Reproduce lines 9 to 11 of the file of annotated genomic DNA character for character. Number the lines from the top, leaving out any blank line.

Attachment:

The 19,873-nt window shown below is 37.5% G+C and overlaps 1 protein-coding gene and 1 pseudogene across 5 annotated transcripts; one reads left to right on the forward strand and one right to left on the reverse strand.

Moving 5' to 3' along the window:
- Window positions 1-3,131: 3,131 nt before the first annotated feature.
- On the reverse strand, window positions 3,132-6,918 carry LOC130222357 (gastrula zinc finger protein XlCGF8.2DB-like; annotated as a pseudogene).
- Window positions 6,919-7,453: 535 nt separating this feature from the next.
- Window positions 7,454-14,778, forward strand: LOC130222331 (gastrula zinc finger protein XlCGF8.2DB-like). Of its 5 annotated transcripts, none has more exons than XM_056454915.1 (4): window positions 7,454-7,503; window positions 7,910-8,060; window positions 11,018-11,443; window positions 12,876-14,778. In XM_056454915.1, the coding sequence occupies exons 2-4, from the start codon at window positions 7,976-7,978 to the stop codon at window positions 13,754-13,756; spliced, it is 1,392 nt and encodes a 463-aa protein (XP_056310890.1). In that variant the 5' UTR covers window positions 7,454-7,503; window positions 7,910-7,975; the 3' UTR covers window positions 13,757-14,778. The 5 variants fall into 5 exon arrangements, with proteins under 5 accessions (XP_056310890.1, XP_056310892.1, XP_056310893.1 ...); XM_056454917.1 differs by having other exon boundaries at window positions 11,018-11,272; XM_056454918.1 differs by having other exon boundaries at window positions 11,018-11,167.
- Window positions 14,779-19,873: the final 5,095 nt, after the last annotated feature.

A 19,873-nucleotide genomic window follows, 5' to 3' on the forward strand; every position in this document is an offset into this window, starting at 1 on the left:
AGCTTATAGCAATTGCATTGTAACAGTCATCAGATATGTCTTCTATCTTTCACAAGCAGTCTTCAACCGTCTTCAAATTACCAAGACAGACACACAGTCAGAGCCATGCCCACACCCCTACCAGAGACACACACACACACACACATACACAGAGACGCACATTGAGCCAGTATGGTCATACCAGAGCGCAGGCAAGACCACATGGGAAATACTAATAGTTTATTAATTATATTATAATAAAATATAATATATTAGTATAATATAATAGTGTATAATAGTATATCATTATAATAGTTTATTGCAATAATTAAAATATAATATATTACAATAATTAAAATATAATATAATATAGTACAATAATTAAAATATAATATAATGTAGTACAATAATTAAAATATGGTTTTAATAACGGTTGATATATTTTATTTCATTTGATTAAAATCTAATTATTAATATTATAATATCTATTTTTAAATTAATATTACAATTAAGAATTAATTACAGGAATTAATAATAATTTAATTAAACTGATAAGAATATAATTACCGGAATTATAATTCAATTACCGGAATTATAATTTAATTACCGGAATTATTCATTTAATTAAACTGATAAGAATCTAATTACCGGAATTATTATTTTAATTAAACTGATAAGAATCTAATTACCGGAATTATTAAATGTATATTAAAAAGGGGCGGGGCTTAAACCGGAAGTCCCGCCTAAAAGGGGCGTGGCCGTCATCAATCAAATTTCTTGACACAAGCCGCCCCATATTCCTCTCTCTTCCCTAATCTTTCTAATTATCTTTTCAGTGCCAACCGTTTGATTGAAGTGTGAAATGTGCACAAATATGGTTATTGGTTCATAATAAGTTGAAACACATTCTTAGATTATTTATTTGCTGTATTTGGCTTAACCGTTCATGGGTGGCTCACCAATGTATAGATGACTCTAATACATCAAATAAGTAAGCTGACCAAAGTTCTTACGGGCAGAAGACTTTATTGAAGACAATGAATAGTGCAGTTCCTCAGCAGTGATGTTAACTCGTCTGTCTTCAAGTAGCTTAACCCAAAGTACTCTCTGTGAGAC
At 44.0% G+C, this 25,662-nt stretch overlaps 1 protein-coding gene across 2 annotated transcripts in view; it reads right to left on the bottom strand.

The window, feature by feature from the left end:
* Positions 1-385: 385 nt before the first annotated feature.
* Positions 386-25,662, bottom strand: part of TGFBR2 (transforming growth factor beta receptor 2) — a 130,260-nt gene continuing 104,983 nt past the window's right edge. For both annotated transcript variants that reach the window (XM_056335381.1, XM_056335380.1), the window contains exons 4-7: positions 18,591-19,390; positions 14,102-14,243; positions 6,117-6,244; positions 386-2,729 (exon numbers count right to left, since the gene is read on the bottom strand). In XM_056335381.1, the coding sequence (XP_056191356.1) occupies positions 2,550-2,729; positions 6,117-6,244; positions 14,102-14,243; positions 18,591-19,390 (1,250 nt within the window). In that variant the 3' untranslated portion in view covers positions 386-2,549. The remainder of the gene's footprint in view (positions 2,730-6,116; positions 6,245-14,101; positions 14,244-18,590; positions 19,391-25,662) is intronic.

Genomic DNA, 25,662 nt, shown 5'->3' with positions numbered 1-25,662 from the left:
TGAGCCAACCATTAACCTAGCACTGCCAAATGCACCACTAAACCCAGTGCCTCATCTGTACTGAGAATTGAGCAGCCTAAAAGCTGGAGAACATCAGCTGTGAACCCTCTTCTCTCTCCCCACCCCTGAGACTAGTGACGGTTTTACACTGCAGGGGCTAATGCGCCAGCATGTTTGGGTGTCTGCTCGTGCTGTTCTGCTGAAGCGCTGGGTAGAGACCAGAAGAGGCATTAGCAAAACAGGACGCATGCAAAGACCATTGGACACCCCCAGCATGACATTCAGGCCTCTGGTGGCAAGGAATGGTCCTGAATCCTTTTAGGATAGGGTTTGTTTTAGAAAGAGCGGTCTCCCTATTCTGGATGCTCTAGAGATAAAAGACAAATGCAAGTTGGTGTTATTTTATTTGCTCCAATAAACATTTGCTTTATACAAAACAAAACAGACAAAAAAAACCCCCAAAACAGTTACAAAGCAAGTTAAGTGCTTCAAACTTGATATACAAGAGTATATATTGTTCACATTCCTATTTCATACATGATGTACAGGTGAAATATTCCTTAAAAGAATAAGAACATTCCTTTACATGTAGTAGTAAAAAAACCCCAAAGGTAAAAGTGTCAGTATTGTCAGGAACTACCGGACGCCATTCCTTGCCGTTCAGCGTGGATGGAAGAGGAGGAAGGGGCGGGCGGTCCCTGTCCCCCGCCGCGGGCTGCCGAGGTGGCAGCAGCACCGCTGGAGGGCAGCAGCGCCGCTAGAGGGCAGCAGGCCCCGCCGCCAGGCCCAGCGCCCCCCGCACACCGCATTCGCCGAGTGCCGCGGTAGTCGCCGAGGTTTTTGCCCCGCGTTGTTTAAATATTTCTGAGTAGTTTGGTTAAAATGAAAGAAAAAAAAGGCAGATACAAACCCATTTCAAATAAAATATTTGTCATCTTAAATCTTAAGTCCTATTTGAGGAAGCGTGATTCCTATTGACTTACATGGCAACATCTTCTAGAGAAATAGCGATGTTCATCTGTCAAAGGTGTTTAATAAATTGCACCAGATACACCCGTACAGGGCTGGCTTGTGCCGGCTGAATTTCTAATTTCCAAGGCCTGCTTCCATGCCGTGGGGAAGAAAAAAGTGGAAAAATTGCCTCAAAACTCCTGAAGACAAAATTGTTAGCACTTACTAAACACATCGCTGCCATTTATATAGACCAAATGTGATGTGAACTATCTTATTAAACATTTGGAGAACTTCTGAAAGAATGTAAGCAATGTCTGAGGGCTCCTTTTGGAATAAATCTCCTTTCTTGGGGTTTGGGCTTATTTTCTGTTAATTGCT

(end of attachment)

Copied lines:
AGCTTATAGCAATTGCATTGTAACAGTCATCAGATATGTCTTCTATCTTTCACAAGCAGTCTTCAACCGTCTTCAAATTACCAAGACAGACACACAGTCAGAGCCATGCCCACACCCCTACCAGAGACACACACACACACACACATACACAGAGACGCACATTGAGCCAGTATGGTCATACCAGAGCGCAGGCAAGACCACATGGGAAATACTAATAGTTTATTAATTATATTATAATAAAATATAATATATTAGTATAATATAATAGTGTATAATAGTATATCATTATAATAGTTTATTGCAATAATTAAAATATAATATATTACAATAATTAAAATATAATATAATATAGTACAATAATTAAAATATAATATAATGTAGTACAATAATTAAAATATGGTTTTAATAACGGTTGATATATTTTATTTCATTTGATTAAAATCTAATTATTAATATTATAATATCTATTTTTAAATTAATATTACAATTAAGAATTAATTACAGGAATTAATAATAATTTAATTAAACTGATAAGAATATAATTACCGGAATTATAATTCAATTACCGGAATTATAATTTAATTACCGGAATTATTCATTTAATTAAACTGATAAGAATCTAATTACCGGAATTATTATTTTAATTAAACTGATAAGAATCTAATTACCGGAATTATTAAATGTATATTAAAAAGGGGCGGGGCTTAAACCGGAAGTCCCGCCTAAAAGGGGCGTGGCCGTCATCAATCAAATTTCTTGACACAAGCCGCCCCATATTCCTCTCTCTTCCCTAATCTTTCTAATTATCTTTTCAGTGCCAACCGTTTGATTGAAGTGTGAAATGTGCACAAATATGGTTATTGGTTCATAATAAGTTGAAACACATTCTTAGATTATTTATTTGCTGTATTTGGCTTAACCGTTCATGGGTGGCTCACCAATGTATAGATGACTCTAATACATCAAATAAGTAAGCTGACCAAAGTTCTTACGGGCAGAAGACTTTATTGAAGACAATGAATAGTGCAGTTCCTCAGCAGTGATGTTAACTCGTCTGTCTTCAAGTAGCTTAACCCAAAGTACTCTCTGTGAGAC
At 44.0% G+C, this 25,662-nt stretch overlaps 1 protein-coding gene across 2 annotated transcripts in view; it reads right to left on the bottom strand.

The window, feature by feature from the left end: